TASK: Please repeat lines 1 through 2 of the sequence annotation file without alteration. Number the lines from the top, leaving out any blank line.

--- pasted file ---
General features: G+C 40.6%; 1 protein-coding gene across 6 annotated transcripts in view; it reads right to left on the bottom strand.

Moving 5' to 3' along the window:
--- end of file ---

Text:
General features: G+C 40.6%; 1 protein-coding gene across 6 annotated transcripts in view; it reads right to left on the bottom strand.

Moving 5' to 3' along the window: